A Thomas says, “Through this standardization, we have become more aligned and deliberate in our planning.” This has helped Cisco draw more realistic timelines and has allowed the decisions and recommendations to be much stronger in how they are informed with the data coming from the teams.
From a marketing operations and planning standpoint, Cisco defines success as when they have enabled a data-based decision-making process for their leadership team that occurs in a timely manner, allowing them to make informed decisions fast enough to implement those decisions into plans and execute them.
Working with Uptempo, Thomas says, “the biggest piece for us has been enabling that decision-making process in a timely manner with accurate data, which has allowed us to run at an appropriate time.”
Another improvement that Cisco saw was the ability to adjust and make changes to strategy much faster. Thomas says, “we were able to make changes a lot more effectively than when we didn’t have a standardized platform.” He later adds, “It has allowed us to be a lot more deliberate and make those decisions faster in the process.”
To ensure that the reshaping of their internal processes using Uptempo’s marketing operations software was a success, Thomas says that change management was critical.
In their change management process, they asked questions like:
Thomas says, “The managing of change, the communication, the training, and the deliverables––not just the decisions was a huge piece for us.”
Another critical factor for Cisco was to have an alignment of their understanding of the data, the taxonomy of marketing, what they are measuring, and the level of granularity needed in the data collection for the planning process.
Thomas says, “Getting that alignment across the organization then allowed them to really refine that process.”
In the past, Cisco had invested in several different platforms focusing on the planning piece of marketing. Looking back, their belief in what caused those projects to fail was getting too granular too quickly.
With that in mind, they decided to take things slower with Uptempo. In year one, the data would be directional at best to learn more about themselves, then year after year, the data will get stronger and more granular.
In reference to this, Thomas says, “We’ve taken deliberate, slow steps in this process so as not to lose the momentum, not to lose the interest, and to have time to learn and adjust.”
What surprised Thomas and the marketing operations team at Cisco was that the rest of the business wanted to move faster than they had initially planned. The changes gained traction quicker than expected, and they were asking for more detail in the plan.
“We are miles and miles ahead of where we’ve been, not just in capability but also in consistency and standardization,” Thomas says.
One of Cisco’s initial goals, when they began using Uptempo was to improve their data and ensure that it was aligned to key dimensions of interest. In the past, they were tracking data across multiple spreadsheets, with teams across the organization interpreting the data differently. Thomas says, “without the basic structure in place, we couldn’t really model ROI effectively and couldn’t enable the leadership to make decisions.”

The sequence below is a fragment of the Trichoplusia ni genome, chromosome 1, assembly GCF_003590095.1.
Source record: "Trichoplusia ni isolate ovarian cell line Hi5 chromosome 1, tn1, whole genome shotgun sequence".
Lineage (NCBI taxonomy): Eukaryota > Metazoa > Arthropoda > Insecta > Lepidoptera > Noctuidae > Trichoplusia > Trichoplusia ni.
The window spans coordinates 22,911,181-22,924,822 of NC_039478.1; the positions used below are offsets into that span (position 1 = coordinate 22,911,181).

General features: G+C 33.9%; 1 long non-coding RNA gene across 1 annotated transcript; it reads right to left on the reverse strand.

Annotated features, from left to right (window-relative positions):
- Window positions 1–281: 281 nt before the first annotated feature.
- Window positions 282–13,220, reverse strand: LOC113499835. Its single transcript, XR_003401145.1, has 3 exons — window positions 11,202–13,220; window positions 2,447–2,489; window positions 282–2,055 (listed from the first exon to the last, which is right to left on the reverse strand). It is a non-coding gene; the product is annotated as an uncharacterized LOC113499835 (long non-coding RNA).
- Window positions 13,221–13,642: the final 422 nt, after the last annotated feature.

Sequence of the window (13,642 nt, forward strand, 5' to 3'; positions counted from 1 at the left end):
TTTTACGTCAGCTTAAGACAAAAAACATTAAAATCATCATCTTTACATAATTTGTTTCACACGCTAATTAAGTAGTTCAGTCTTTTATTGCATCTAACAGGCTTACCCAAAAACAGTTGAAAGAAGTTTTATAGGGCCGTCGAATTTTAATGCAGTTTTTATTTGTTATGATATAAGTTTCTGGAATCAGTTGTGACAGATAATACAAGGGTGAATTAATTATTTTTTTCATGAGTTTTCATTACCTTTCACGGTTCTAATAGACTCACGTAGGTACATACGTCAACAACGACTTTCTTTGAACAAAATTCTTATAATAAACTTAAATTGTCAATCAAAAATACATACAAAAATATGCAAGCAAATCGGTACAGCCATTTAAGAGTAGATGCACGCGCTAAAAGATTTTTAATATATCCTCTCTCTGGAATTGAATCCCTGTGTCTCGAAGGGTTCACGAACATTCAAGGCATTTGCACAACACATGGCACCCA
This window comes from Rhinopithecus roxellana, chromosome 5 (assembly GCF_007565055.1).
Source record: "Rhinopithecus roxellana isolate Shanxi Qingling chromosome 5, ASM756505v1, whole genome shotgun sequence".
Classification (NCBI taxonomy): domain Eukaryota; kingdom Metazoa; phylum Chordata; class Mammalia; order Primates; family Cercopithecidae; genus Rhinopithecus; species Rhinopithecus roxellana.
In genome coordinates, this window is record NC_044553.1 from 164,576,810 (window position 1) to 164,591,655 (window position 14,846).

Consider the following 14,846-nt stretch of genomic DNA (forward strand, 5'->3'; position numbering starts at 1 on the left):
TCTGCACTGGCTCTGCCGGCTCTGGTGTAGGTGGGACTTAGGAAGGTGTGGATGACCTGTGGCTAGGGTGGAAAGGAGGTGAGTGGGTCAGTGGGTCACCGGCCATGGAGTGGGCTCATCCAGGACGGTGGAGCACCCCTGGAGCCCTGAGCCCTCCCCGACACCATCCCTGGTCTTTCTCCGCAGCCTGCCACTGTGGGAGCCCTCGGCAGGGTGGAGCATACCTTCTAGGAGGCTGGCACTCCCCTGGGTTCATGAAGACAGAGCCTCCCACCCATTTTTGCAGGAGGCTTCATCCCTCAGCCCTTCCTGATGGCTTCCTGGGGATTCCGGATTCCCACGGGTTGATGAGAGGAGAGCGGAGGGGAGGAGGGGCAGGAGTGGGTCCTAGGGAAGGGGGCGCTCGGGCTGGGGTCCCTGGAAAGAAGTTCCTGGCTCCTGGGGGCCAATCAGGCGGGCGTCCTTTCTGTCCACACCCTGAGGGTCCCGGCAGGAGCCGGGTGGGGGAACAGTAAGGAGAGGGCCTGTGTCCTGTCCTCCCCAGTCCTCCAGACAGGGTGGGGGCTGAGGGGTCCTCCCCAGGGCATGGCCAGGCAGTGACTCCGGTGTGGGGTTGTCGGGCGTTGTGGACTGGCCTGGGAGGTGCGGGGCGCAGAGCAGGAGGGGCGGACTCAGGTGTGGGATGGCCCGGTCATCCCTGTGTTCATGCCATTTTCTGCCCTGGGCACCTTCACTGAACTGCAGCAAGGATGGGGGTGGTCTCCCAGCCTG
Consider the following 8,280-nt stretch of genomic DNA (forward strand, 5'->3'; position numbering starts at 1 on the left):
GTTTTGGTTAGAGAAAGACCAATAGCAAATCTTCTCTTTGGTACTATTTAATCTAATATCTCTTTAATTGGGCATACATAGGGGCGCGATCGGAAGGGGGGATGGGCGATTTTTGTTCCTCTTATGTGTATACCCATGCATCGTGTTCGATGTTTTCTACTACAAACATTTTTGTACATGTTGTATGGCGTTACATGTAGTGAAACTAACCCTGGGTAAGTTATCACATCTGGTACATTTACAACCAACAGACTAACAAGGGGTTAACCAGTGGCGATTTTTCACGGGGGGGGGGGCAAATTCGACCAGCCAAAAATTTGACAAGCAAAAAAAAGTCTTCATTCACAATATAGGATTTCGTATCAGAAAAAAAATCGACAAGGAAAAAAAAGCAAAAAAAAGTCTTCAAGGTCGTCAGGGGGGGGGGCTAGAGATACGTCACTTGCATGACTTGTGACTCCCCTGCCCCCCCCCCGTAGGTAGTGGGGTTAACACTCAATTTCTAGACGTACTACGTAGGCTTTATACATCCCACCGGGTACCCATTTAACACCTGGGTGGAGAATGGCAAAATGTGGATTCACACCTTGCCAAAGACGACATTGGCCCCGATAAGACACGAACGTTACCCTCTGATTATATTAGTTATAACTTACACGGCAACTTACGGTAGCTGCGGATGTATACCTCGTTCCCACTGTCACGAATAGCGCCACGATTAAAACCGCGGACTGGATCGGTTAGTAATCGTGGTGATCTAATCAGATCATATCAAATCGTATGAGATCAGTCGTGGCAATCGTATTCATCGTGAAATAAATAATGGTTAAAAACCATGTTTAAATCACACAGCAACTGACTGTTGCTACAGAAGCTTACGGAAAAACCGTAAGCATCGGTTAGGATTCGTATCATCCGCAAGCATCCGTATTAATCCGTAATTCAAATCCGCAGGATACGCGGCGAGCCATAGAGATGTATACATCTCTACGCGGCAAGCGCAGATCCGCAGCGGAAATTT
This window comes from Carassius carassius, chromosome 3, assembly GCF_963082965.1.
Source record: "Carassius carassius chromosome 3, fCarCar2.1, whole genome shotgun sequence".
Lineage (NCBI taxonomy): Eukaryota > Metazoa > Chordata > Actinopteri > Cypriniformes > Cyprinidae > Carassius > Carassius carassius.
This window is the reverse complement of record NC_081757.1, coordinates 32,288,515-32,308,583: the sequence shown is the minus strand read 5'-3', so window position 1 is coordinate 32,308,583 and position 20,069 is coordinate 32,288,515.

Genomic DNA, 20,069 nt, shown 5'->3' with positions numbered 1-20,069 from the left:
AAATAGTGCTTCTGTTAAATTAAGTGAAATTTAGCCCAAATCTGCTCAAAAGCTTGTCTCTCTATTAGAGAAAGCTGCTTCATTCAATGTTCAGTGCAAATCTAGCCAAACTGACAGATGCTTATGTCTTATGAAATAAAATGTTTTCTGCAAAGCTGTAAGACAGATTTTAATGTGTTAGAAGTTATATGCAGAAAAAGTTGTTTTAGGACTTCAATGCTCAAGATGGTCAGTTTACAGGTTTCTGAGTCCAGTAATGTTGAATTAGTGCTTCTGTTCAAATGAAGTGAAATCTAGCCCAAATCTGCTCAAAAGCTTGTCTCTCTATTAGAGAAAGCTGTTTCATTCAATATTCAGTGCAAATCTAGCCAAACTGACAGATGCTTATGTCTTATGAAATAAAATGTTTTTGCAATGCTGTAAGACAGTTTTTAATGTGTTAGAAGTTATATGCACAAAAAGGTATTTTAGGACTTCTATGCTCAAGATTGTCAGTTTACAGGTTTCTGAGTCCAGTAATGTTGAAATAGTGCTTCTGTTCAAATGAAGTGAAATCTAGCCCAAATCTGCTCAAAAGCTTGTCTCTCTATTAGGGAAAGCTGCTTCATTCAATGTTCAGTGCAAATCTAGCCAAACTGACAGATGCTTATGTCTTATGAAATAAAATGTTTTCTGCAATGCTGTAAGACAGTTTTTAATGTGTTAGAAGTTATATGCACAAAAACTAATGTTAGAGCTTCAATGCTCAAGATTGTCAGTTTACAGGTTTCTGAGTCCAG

With the help of Uptempo’s software, Thomas says, “Today, our strongest achievement is our ability to articulate: what we are invested in, for what purpose, where, when, and for what outcome.”
In addition to achieving their initial goals, Thomas and the team at Cisco also received some unexpected benefits. One of them being a strengthened relationship with the financial controller. Instead of marketing operations having to explain to finance what marketing is doing, they are now bringing them along in the process. Now, finance is involved in the planning and doing work in Uptempo, along with marketing operations.
Thomas says, “Our finance team is learning and understanding marketing; they are a partner with us helping to articulate the impact of when we put a dollar into marketing what we get out of it.”
Another surprise for Cisco was the quickness and ease of onboarding onto Uptempo. Thomas says, “The user experience is easy to pick up and understand, and the ramp time to get someone up and running has been a lot faster than anticipated.”
The next step for marketing operations at Cisco is to continue to go deeper and find the right level of granularity with their data. Thomas says, “when we open up a purchase order with a media company, it may span multiple campaigns, programs, and countries.” They can plan for that, but the spending often changes, and that data needs to be brought in. Thomas says, “our next step is to bring in the financial ledger and connect it to the process in order to measure what was actually done to get to the true ROI piece.”
With that, Thomas says, “Now, instead of just return on our investment intent, we’ll be able to display a return on actual investment, and then leverage that back into the planning process to look backward at results and model forward-looking expectations based on investment levels.”